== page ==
Review—Kin: Rooted in Hope by Carole Boston Weatherford

kin rooted in hope cover image

In her book Kin: Rooted in Hope, award-winning children’s author and poet Carole Boston Weatherford takes a family roots story and turns it into the wider tale of American slavery. Through research, Weatherford discovered that her ancestors fought in the American Revolution and were enslaved alongside Frederick Douglass. They also fought in the Civil War and co-founded a village in Maryland during Reconstruction. Many generations lived at Wye House, named for the Wye River which empties into Chesapeake Bay.

Through poetry, Weatherford takes readers on a journey that gives voice to people and places, a technique that takes a wide view of history as well as her own family story. Some poems are written from her perspective, but others use historical texts or context to bring in other viewpoints. Chesapeake Bay, members of the Lloyd family (which ruled Wye House and owned several plantations in the area), Frederick Douglass, Weatherford’s ancestors, and more voices come to life.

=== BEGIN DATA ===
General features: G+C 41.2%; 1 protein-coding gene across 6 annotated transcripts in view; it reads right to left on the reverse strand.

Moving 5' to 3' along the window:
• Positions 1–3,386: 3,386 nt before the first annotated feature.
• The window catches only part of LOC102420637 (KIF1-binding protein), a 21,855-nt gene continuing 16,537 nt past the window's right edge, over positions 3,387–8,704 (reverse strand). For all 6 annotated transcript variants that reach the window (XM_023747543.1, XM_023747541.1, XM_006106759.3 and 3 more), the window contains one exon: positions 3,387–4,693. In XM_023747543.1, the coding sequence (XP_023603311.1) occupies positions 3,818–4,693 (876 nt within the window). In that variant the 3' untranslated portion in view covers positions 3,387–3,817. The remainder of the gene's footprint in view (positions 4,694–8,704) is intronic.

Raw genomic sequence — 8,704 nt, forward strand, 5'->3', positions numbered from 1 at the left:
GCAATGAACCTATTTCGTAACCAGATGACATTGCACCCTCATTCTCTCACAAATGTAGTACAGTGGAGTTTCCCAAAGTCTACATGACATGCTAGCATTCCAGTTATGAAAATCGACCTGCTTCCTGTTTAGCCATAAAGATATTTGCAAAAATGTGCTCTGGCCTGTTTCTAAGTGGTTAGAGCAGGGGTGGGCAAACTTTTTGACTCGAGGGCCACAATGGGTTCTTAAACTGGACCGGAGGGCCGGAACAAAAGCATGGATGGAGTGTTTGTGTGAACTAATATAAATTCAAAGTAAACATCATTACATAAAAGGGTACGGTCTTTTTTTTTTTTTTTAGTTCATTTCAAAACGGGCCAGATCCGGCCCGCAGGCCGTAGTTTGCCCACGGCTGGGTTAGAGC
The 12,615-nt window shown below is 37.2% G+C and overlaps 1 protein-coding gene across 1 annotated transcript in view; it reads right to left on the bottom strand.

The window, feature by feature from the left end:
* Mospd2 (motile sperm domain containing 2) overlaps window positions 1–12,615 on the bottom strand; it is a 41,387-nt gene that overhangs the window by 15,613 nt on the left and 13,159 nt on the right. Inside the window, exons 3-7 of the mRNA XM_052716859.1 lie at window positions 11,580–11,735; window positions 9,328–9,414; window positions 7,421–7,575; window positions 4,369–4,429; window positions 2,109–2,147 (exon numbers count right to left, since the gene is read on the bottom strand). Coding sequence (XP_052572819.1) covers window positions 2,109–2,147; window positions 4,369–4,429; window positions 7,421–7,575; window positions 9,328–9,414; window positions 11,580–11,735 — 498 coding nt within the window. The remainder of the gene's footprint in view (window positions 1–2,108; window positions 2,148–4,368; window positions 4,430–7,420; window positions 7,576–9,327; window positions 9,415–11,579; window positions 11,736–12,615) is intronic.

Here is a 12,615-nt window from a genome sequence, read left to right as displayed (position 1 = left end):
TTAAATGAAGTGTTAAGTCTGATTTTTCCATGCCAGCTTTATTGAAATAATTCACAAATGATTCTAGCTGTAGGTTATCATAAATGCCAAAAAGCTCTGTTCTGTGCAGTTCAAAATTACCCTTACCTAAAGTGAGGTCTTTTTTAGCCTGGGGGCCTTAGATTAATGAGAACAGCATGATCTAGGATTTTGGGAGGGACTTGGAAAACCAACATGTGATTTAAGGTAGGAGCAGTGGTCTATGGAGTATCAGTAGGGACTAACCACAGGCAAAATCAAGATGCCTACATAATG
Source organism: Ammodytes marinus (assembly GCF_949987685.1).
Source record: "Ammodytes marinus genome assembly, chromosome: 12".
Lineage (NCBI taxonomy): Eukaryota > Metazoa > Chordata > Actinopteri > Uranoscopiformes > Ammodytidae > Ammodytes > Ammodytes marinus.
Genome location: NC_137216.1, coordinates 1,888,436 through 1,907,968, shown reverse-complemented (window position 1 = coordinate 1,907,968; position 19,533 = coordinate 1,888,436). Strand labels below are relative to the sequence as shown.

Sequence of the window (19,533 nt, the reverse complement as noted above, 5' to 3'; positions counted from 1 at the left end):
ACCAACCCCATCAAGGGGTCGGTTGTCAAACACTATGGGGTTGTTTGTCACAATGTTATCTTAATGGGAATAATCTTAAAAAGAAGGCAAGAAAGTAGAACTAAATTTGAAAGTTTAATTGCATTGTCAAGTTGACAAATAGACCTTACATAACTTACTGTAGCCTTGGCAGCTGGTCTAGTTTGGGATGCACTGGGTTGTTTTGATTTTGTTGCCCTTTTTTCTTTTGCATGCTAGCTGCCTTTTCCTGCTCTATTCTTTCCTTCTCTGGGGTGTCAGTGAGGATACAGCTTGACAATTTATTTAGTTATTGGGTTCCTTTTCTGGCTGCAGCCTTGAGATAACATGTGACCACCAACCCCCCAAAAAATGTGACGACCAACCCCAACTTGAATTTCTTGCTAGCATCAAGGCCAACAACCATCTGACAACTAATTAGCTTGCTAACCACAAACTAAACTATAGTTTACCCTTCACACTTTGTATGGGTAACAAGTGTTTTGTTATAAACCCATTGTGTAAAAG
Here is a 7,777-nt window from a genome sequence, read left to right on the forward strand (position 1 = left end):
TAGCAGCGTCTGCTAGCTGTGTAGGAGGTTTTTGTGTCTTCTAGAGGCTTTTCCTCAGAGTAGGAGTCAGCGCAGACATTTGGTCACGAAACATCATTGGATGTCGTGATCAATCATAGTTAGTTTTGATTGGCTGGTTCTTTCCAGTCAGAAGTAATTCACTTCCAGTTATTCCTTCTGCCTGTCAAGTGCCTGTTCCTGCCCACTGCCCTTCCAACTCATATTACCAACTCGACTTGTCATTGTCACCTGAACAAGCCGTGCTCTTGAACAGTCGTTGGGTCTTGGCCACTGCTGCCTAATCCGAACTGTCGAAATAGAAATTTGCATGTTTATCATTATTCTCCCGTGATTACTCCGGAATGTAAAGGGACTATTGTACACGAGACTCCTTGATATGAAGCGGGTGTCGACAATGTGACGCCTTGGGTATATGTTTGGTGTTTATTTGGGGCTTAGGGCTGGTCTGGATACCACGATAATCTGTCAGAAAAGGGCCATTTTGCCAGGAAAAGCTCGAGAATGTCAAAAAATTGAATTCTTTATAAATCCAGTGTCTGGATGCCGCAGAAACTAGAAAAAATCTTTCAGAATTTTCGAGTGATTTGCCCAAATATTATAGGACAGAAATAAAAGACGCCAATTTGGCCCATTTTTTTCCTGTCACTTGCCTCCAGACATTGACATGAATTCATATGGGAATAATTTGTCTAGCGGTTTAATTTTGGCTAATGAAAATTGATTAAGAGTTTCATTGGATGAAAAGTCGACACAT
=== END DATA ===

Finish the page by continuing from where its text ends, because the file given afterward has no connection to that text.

She uses official documents, like the one that declares “offspring follows belly, meaning children born to enslaved mothers were themselves enslaved—from day one,” and quotes from writings by Frederick Douglass.

Weatherford collaborated with her son, Jeffrey Boston Weatherford, who provided the art for the story. His black and white scratchboard illustrations add impact, in particular with the faces and eyes of the people he depicts.

Kin: Rooted in Hope is for young readers aged 10 and up, but I highly recommend it for adults as well. If you’re interested in learning more about the author, check out her guest post on this site or her website:

The publisher provided me with a copy of this title in exchange for my honest review.

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